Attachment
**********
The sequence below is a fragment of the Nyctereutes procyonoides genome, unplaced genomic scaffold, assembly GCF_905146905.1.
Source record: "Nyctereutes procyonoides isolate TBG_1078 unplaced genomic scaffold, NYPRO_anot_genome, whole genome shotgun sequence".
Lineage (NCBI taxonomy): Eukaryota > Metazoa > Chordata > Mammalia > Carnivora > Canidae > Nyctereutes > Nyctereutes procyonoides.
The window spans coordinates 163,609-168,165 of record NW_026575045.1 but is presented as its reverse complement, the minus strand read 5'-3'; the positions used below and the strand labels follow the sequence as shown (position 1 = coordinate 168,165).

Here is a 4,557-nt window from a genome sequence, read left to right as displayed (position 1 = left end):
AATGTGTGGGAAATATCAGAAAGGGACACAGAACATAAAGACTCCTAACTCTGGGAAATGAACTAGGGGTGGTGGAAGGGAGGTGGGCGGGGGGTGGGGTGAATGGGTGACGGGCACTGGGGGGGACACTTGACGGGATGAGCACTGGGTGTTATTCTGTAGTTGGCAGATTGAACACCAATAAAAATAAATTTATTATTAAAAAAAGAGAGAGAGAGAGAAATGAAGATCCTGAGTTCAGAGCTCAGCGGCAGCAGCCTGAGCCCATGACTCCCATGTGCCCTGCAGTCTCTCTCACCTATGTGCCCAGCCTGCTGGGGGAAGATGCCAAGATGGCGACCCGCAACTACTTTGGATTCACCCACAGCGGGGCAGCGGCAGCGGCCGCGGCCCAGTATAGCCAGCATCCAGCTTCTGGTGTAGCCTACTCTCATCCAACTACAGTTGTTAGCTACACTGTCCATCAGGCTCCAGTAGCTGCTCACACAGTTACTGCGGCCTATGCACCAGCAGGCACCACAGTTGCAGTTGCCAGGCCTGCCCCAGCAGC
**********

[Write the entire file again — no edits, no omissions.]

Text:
The sequence below is a fragment of the Nyctereutes procyonoides genome, unplaced genomic scaffold, assembly GCF_905146905.1.
Source record: "Nyctereutes procyonoides isolate TBG_1078 unplaced genomic scaffold, NYPRO_anot_genome, whole genome shotgun sequence".
Lineage (NCBI taxonomy): Eukaryota > Metazoa > Chordata > Mammalia > Carnivora > Canidae > Nyctereutes > Nyctereutes procyonoides.
The window spans coordinates 163,609-168,165 of record NW_026575045.1 but is presented as its reverse complement, the minus strand read 5'-3'; the positions used below and the strand labels follow the sequence as shown (position 1 = coordinate 168,165).

Here is a 4,557-nt window from a genome sequence, read left to right as displayed (position 1 = left end):
AATGTGTGGGAAATATCAGAAAGGGACACAGAACATAAAGACTCCTAACTCTGGGAAATGAACTAGGGGTGGTGGAAGGGAGGTGGGCGGGGGGTGGGGTGAATGGGTGACGGGCACTGGGGGGGACACTTGACGGGATGAGCACTGGGTGTTATTCTGTAGTTGGCAGATTGAACACCAATAAAAATAAATTTATTATTAAAAAAAGAGAGAGAGAGAGAAATGAAGATCCTGAGTTCAGAGCTCAGCGGCAGCAGCCTGAGCCCATGACTCCCATGTGCCCTGCAGTCTCTCTCACCTATGTGCCCAGCCTGCTGGGGGAAGATGCCAAGATGGCGACCCGCAACTACTTTGGATTCACCCACAGCGGGGCAGCGGCAGCGGCCGCGGCCCAGTATAGCCAGCATCCAGCTTCTGGTGTAGCCTACTCTCATCCAACTACAGTTGTTAGCTACACTGTCCATCAGGCTCCAGTAGCTGCTCACACAGTTACTGCGGCCTATGCACCAGCAGGCACCACAGTTGCAGTTGCCAGGCCTGCCCCAGCAGC